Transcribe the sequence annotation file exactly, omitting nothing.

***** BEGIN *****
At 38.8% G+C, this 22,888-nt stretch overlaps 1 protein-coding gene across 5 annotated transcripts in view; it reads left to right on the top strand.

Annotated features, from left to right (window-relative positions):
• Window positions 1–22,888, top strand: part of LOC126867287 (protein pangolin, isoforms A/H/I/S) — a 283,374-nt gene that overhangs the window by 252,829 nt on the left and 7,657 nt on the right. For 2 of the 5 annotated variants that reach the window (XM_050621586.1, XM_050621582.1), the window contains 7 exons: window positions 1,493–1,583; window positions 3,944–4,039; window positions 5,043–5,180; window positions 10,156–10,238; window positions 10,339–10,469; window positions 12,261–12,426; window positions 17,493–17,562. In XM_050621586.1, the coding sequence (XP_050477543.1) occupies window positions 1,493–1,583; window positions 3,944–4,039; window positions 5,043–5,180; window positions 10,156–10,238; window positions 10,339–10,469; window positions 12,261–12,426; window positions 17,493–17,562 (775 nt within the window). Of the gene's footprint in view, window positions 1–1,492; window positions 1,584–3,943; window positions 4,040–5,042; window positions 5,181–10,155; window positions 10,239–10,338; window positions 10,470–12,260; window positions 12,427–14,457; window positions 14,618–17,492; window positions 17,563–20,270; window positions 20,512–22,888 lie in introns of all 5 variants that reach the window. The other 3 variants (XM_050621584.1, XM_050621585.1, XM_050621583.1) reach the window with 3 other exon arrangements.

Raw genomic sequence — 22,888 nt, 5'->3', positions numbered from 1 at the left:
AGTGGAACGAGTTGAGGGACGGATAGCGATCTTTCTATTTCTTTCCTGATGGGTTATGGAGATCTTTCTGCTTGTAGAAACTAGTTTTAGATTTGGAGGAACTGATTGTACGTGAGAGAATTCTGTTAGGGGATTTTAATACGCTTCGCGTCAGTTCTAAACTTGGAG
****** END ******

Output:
At 38.8% G+C, this 22,888-nt stretch overlaps 1 protein-coding gene across 5 annotated transcripts in view; it reads left to right on the top strand.

Annotated features, from left to right (window-relative positions):
• Window positions 1–22,888, top strand: part of LOC126867287 (protein pangolin, isoforms A/H/I/S) — a 283,374-nt gene that overhangs the window by 252,829 nt on the left and 7,657 nt on the right. For 2 of the 5 annotated variants that reach the window (XM_050621586.1, XM_050621582.1), the window contains 7 exons: window positions 1,493–1,583; window positions 3,944–4,039; window positions 5,043–5,180; window positions 10,156–10,238; window positions 10,339–10,469; window positions 12,261–12,426; window positions 17,493–17,562. In XM_050621586.1, the coding sequence (XP_050477543.1) occupies window positions 1,493–1,583; window positions 3,944–4,039; window positions 5,043–5,180; window positions 10,156–10,238; window positions 10,339–10,469; window positions 12,261–12,426; window positions 17,493–17,562 (775 nt within the window). Of the gene's footprint in view, window positions 1–1,492; window positions 1,584–3,943; window positions 4,040–5,042; window positions 5,181–10,155; window positions 10,239–10,338; window positions 10,470–12,260; window positions 12,427–14,457; window positions 14,618–17,492; window positions 17,563–20,270; window positions 20,512–22,888 lie in introns of all 5 variants that reach the window. The other 3 variants (XM_050621584.1, XM_050621585.1, XM_050621583.1) reach the window with 3 other exon arrangements.

Raw genomic sequence — 22,888 nt, 5'->3', positions numbered from 1 at the left:
AGTGGAACGAGTTGAGGGACGGATAGCGATCTTTCTATTTCTTTCCTGATGGGTTATGGAGATCTTTCTGCTTGTAGAAACTAGTTTTAGATTTGGAGGAACTGATTGTACGTGAGAGAATTCTGTTAGGGGATTTTAATACGCTTCGCGTCAGTTCTAAACTTGGAG